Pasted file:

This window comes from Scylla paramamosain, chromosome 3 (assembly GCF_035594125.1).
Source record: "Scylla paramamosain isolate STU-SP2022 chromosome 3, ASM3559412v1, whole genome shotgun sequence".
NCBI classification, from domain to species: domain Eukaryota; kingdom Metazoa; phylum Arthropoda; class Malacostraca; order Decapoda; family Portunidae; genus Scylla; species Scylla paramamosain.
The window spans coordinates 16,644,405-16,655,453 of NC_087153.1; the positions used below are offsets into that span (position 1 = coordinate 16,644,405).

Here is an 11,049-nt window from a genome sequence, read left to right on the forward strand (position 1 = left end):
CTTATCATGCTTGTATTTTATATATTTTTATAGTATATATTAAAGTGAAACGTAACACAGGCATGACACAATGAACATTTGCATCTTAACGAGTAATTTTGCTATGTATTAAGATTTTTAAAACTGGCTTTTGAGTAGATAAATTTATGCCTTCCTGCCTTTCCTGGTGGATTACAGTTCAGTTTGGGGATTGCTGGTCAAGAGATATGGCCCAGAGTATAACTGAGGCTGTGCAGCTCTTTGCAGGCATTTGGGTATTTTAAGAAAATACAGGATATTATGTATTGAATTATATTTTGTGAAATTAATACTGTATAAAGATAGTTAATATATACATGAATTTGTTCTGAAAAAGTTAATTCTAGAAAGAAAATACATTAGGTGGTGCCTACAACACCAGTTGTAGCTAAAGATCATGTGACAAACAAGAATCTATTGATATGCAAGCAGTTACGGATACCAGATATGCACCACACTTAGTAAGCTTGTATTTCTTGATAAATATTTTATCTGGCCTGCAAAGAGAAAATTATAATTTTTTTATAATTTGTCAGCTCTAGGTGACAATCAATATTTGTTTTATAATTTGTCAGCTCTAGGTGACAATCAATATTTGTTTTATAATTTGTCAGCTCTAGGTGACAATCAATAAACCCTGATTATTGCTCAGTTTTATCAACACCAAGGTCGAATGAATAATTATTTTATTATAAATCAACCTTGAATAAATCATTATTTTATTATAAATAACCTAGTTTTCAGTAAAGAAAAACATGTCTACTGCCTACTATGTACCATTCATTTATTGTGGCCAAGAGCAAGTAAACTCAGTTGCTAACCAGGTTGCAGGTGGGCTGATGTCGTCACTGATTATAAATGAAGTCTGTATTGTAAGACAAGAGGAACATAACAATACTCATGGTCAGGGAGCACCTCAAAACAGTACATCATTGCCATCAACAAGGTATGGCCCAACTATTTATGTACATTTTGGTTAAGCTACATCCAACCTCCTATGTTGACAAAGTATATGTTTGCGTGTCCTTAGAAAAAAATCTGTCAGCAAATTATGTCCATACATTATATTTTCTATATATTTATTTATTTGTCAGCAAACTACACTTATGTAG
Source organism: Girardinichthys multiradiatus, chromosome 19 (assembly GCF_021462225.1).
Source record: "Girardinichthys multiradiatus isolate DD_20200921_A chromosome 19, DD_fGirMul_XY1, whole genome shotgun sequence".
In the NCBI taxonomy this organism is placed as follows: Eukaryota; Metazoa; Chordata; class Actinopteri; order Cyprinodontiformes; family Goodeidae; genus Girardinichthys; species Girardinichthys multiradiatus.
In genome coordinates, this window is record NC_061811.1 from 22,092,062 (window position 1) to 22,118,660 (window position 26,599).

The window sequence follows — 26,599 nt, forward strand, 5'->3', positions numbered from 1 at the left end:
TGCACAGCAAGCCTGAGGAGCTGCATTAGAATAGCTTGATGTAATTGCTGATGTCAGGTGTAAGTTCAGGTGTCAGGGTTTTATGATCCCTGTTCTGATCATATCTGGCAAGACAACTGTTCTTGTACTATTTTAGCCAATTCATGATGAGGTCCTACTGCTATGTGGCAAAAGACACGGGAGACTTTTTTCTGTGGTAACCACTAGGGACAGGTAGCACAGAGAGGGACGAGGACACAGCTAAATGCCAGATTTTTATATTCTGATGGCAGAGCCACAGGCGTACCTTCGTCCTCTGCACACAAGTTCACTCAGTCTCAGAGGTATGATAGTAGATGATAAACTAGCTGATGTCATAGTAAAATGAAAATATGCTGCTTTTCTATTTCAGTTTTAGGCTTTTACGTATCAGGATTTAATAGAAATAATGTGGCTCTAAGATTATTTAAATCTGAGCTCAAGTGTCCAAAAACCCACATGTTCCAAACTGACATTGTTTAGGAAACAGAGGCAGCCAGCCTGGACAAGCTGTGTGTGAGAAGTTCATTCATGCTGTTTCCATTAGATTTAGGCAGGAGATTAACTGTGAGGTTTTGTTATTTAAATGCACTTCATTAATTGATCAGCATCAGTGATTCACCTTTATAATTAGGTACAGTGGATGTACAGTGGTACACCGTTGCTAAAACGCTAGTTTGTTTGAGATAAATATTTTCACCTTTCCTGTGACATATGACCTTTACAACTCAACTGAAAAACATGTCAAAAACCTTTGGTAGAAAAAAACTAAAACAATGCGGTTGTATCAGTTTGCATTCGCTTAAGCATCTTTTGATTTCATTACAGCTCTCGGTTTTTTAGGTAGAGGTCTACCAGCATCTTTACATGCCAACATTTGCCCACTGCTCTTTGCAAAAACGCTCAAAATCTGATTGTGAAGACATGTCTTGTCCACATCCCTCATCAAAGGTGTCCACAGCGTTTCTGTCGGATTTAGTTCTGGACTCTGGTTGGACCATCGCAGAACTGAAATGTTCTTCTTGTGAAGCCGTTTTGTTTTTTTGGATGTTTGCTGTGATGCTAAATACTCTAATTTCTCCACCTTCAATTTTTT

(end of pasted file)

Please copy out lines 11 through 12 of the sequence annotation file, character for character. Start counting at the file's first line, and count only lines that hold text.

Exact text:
The window sequence follows — 26,599 nt, forward strand, 5'->3', positions numbered from 1 at the left end:
TGCACAGCAAGCCTGAGGAGCTGCATTAGAATAGCTTGATGTAATTGCTGATGTCAGGTGTAAGTTCAGGTGTCAGGGTTTTATGATCCCTGTTCTGATCATATCTGGCAAGACAACTGTTCTTGTACTATTTTAGCCAATTCATGATGAGGTCCTACTGCTATGTGGCAAAAGACACGGGAGACTTTTTTCTGTGGTAACCACTAGGGACAGGTAGCACAGAGAGGGACGAGGACACAGCTAAATGCCAGATTTTTATATTCTGATGGCAGAGCCACAGGCGTACCTTCGTCCTCTGCACACAAGTTCACTCAGTCTCAGAGGTATGATAGTAGATGATAAACTAGCTGATGTCATAGTAAAATGAAAATATGCTGCTTTTCTATTTCAGTTTTAGGCTTTTACGTATCAGGATTTAATAGAAATAATGTGGCTCTAAGATTATTTAAATCTGAGCTCAAGTGTCCAAAAACCCACATGTTCCAAACTGACATTGTTTAGGAAACAGAGGCAGCCAGCCTGGACAAGCTGTGTGTGAGAAGTTCATTCATGCTGTTTCCATTAGATTTAGGCAGGAGATTAACTGTGAGGTTTTGTTATTTAAATGCACTTCATTAATTGATCAGCATCAGTGATTCACCTTTATAATTAGGTACAGTGGATGTACAGTGGTACACCGTTGCTAAAACGCTAGTTTGTTTGAGATAAATATTTTCACCTTTCCTGTGACATATGACCTTTACAACTCAACTGAAAAACATGTCAAAAACCTTTGGTAGAAAAAAACTAAAACAATGCGGTTGTATCAGTTTGCATTCGCTTAAGCATCTTTTGATTTCATTACAGCTCTCGGTTTTTTAGGTAGAGGTCTACCAGCATCTTTACATGCCAACATTTGCCCACTGCTCTTTGCAAAAACGCTCAAAATCTGATTGTGAAGACATGTCTTGTCCACATCCCTCATCAAAGGTGTCCACAGCGTTTCTGTCGGATTTAGTTCTGGACTCTGGTTGGACCATCGCAGAACTGAAATGTTCTTCTTGTGAAGCCGTTTTGTTTTTTTGGATGTTTGCTGTGATGCTAAATACTCTAATTTCTCCACCTTCAATTTTTT